The first installment of this three-part series on change management covered what change management is (and isn’t), and why it’s such a critical practice for organizations that want to ensure their success in an ever-evolving marketplace environment. We explained how a formal change management process is about much more than simple project success. And we looked at how the many project, workforce, and business benefits of formal change management can transform your business’ capabilities and opportunities.
But what does that actually look like in practice?
The truth is, it depends. Rightpoint’s change management team is trained in the Prosci ADKAR Model and are certified as a FastTrack Ready Partner. But, that doesn’t mean we offer only a single one-size-fits-all change management solution. Far from it. The Prosci ADKAR Model provides a framework and common language that serve as a starting point. From that foundation, we work with each client to understand their unique circumstances and adapt the methodology to suit their specific needs. This approach allows us to use all the best practices in a way that makes sense while remaining flexible and scalable.
That said, there are a few elements of any change management initiative that are fairly universal.
Starter Questions: Knowing What to Ask Puts You on the Right Path
Successful change management always starts with deep listening. And to ensure that you are able to listen effectively, you need to know how to ask the right questions.
It’s a common mistake to think that technology alone can deliver change. Simply implementing new software is not enough. In fact, technology implementation without good change management may set your organization back instead of pushing it forward. Instead of focusing exclusively on the technology, you need to think about the human connection to that technology—the points in the journey where humans and technology are combined to deliver either value or friction for the customer.
To put it another way, change management is less about the actual change you’re making (launching a new software, for instance) than it is about how making that change will affect your company’s culture, your employees’ day-to-day workflows, and—ultimately—your customer experience.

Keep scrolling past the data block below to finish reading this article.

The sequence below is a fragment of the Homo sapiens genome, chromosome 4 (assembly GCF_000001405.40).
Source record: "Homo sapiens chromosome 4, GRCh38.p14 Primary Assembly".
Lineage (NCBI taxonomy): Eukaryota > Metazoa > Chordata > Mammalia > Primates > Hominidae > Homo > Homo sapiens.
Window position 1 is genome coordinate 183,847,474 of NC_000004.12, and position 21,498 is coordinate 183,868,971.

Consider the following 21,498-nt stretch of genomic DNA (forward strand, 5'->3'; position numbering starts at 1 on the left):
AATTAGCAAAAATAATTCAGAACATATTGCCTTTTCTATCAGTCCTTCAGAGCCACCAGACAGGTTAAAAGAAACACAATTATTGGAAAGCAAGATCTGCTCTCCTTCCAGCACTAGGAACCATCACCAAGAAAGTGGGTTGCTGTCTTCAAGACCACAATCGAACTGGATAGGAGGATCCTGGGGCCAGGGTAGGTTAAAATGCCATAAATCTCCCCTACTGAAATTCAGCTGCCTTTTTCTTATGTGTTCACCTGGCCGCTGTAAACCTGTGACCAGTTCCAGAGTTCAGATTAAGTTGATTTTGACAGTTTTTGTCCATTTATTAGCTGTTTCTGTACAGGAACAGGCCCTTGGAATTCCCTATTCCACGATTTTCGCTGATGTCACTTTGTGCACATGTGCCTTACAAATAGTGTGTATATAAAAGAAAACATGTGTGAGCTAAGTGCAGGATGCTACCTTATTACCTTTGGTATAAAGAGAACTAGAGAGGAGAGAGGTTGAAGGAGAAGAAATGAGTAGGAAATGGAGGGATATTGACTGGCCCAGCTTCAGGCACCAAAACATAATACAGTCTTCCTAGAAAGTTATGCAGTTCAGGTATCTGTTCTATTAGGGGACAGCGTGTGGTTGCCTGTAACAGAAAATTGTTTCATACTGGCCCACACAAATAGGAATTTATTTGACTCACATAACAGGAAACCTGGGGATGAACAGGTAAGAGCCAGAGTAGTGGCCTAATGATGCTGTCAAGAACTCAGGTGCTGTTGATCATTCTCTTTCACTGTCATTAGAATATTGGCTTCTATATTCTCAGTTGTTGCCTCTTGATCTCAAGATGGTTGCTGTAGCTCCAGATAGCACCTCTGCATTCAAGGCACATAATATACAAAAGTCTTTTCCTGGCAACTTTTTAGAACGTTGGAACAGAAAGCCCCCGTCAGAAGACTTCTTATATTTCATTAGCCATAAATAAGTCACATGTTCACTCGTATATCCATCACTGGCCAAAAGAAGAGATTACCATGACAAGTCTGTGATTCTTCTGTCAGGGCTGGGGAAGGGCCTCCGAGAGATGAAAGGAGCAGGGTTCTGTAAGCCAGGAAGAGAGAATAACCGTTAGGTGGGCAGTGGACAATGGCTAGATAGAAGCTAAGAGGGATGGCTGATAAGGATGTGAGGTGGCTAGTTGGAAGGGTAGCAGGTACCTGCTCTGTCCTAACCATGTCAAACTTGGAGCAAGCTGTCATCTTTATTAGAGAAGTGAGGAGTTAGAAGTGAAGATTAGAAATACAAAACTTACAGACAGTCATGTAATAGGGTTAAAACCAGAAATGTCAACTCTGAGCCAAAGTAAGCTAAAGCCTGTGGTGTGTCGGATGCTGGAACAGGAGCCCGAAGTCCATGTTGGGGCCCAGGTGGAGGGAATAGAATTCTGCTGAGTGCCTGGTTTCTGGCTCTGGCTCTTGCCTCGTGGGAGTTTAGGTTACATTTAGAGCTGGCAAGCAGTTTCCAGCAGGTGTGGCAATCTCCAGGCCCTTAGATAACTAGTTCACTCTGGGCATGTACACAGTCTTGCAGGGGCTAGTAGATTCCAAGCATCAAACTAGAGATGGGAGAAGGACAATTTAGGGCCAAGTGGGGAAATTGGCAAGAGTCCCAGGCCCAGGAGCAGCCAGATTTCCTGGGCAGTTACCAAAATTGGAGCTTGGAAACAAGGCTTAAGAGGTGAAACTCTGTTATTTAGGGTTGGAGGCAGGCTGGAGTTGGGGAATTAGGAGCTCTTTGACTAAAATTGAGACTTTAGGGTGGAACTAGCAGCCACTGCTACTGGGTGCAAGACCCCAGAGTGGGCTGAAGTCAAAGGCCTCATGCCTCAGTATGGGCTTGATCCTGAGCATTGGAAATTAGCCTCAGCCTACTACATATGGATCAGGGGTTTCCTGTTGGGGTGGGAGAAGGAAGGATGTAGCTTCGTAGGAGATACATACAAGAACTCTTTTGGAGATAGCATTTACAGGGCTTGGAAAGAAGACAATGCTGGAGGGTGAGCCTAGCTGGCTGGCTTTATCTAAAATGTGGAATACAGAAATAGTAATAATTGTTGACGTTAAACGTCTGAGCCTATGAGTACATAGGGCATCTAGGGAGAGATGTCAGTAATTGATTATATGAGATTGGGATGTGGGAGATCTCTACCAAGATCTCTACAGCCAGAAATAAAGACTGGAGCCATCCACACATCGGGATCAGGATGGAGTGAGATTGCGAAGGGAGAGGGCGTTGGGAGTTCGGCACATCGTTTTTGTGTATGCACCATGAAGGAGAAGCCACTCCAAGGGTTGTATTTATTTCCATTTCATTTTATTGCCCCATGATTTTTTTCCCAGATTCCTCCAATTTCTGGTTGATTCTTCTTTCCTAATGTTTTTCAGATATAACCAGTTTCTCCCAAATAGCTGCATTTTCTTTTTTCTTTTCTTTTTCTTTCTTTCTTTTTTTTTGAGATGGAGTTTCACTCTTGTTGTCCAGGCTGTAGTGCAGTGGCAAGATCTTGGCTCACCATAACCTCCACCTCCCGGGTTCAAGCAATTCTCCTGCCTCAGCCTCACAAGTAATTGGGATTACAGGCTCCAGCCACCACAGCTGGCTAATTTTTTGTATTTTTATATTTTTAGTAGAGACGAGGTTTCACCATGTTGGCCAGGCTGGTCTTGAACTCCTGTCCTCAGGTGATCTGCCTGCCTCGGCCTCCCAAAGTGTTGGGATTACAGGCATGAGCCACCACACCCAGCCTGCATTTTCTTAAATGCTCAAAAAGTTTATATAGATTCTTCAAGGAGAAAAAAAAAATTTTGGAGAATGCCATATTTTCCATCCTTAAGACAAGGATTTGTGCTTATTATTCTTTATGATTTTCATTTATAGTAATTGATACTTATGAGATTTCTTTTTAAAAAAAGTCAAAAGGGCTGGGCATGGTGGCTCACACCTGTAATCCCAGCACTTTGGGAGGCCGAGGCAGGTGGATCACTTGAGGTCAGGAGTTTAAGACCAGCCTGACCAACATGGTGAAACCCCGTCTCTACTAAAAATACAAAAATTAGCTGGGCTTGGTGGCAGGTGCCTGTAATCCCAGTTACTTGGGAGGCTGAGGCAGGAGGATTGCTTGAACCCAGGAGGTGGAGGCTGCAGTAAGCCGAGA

With that context in mind, it only makes sense to think about technology from the human perspective. This means that the most important questions you can ask are the ones that help you understand how technology will affect people, both employees and customers.
- What is the data telling you? Start with the numbers. What data can you look at to assess what’s happening now, in the “before” state? What patterns and opportunities can you identify?
- What does the customer want? A “customer” can be a member of an external, or internal audience. Listen to customers to determine the ultimate goals from both a personal and a business perspective, but don’t forget to frame the entire conversation around the customer experience.
- What does the customer need? After hearing about what customers want, take a step back to think about what they actually need. Partnership and collaboration with a Business Analyst is crucial at this stage - to ensure nothing is missed.
- How does this improve workforce efficiency? What opportunities exist to increase speed, productivity, or accuracy? How does that translate into key messaging that will resonate with the identified audience segments?
- How is a user’s overall experience improved? Put yourself in the employee’s (end user’s) shoes. How exactly will your daily workflows change because of the new technology? What will be easier, more accessible, faster? These messages will be important throughout the communications phase of the project.
- What is the ROI, and what is driving it? How are you defining success, and what business challenges, risks, and objectives are behind that definition? Distilling change investments down to quantifiable measures is possible with the right level of access to data, and typically requires partnership with our client’s Finance team.